Events started to move on a bright morning in October, while I was enjoying a caffeine fix in one of my favourite coffee shops. The coffee was hot and strong, the sun shone out of a clear blue sky, and London was filled with smiling faces, which is more than you could say for Bailey, Faeroes or Hebrides. There, gales were the order of the day. The forecast announced them with customary detachment. “Severe gale 9 veering northerly and increasing storm 10 imminent.”

It didn’t sound good. Winds like these often raised short nasty seas. The sort where lives are lost. I shuddered. But there was more to come.

“You shouldn’t worry about stuff you can’t control,” said the forecast. “It really isn’t healthy.”

I replied with a silent, "Easy for you to say."

“True,” it replied, “but sound advice often is. Could it be that you’re working too hard? You might benefit from taking some time off. The British Museum’s just around the corner you know. It wouldn’t do you any harm to be a tourist for an hour. You might even learn something.”

There was some sense in what it said. It was probably just the consequence of an urge to hit the ground running when I first arrived in London, but I had been going at it a bit lately. Perhaps I did need an hour off. But how do you see the British Museum in an hour? It’s vast. Where to start?

“Does it really matter?” asked the forecast.

"Not really."

“Just try not to do it all. An hour or two’s relaxed browsing is all you need.”

I finished my coffee and walked briskly to the museum’s main entrance. Inside, a tall sincere girl was standing by a desk marked ‘Audio Guides’.

"Do I really need one?" I asked.

“I can’t recommend them enough,” she replied. “You get a much better experience. Interactive is best, as we say in the audio guide business.”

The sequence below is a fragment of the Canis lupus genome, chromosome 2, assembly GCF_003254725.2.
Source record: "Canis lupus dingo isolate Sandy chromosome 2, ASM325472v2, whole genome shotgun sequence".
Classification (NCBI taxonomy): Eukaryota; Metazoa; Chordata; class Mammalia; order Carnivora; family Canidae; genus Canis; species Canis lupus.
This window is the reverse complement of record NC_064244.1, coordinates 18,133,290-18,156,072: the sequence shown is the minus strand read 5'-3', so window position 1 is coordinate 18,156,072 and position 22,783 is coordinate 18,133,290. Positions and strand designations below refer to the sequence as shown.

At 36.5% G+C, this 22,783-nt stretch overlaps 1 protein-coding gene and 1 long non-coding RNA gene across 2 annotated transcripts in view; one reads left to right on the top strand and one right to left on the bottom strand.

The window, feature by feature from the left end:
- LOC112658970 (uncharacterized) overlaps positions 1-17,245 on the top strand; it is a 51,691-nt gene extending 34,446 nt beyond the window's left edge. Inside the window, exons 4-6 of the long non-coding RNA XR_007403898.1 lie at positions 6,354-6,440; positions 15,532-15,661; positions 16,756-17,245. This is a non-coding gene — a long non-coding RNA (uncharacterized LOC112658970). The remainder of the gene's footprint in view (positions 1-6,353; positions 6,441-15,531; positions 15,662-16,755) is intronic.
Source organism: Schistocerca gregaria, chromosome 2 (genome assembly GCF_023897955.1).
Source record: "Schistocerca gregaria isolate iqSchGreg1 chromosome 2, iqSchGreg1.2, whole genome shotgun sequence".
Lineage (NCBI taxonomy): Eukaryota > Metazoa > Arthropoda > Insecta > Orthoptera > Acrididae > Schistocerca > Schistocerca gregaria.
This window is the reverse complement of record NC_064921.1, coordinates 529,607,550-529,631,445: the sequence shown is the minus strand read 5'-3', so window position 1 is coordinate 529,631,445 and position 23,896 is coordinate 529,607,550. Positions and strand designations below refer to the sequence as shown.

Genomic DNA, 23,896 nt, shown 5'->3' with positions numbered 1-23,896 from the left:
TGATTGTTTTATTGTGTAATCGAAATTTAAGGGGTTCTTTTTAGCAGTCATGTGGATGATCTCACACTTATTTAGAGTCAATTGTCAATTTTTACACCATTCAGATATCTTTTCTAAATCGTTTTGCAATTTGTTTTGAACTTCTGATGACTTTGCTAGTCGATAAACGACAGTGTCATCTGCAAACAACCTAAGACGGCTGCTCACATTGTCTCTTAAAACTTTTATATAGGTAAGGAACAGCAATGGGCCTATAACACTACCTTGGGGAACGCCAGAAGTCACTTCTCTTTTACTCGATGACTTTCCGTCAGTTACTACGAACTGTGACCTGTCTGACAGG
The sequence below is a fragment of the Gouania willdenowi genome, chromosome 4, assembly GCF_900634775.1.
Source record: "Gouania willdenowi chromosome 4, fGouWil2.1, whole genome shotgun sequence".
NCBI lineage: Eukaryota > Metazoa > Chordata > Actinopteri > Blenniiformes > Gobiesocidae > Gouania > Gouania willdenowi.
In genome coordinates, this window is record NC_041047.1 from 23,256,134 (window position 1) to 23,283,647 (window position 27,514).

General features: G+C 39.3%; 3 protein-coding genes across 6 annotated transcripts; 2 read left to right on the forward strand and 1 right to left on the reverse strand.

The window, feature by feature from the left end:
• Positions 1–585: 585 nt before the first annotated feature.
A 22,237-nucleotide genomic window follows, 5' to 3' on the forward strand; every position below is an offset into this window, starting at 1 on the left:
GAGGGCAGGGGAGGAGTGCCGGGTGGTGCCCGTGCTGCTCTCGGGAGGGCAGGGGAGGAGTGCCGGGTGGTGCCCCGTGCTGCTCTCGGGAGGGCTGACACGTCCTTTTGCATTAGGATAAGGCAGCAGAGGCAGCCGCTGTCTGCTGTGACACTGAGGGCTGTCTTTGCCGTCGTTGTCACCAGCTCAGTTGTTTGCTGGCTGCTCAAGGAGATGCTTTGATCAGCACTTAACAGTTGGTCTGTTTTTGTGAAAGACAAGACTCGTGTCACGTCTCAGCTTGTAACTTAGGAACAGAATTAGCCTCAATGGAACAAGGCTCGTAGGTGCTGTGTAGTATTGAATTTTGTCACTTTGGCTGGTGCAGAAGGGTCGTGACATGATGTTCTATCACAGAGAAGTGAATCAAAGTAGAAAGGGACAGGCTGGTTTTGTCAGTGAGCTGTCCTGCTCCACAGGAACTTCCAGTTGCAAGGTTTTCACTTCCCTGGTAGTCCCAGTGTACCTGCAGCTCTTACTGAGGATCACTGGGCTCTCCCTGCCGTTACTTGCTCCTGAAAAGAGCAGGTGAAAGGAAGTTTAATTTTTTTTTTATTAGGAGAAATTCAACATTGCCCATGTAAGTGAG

“Then I’ll take one,” I said. “I’m a big fan of interactive.” I was also a big fan of tall, sincere girls.

“Which gallery are you interested in?” she asked.

“What would you recommend?”

“I wish I had a pound for every time I’ve been asked that question. Let me ask you one instead. Is there any part of the world that’s of particular interest to you?”

“Hmm, good question,” I replied. It was a good question, but not one I needed to think about for very long.

“The Hebrides,” I said in a flash.

“In that case,” she said, “I have just the thing. The Lewis chessmen are in room 40. They’re stunning, and they’ve been in the movies.”


“Yes. Harry Potter and the Chamber of Secrets.” She handed me an audio guide. “Just switch it on when you get there and you’ll get the whole story."

Room 40 was quite close by and I was soon standing in front of the cabinet that contained the ancient chessmen.

“Found in the Outer Hebrides in 1831,” said the guide. “The Lewis chess pieces are thought to have been made in Norway between 1150 and 1200.”

The day was taking on a magical quality. The chessmen were beautiful and the audio guide was excellent. My only concern was that I hadn’t switched the damn thing on. The narrative was coming from somewhere else entirely.

After tapping into shipping forecasts for years I can’t say I was particularly surprised by an audio guide with a mind of its own, but if every electronic appliance I came across insisted on getting up close and personal, life was going to get awfully complicated. I might even have to give up toast.

I looked closely at the chess pieces. I’d heard of them before of course. I even remembered seeing them in the Harry Potter movie, but I never realised just how charming they were. Yet for all their appeal, their expressions were surprisingly intense. The king in particular had a most unsettling gaze.

The guide continued.

“The hoard is made from elaborately worked walrus ivory and whale's teeth in the form of seated kings and queens, bishops, knights on their mounts, standing warders and pawns in the shape of obelisks.”

The voice became quieter until it was barely a whisper. The whole experience was surprisingly restful, reminiscent of summer days in a stuffy classroom when the here and now drifts gently into the distance. I stood in front of the display cabinet and slowly closed my eyes.

After taking a few deep breaths I fancied I could hear waves breaking on a rocky shore. There was even a faint smell of seaweed in the air. These were most agreeable sensations but I took them as a sign that I was badly in need of a rest.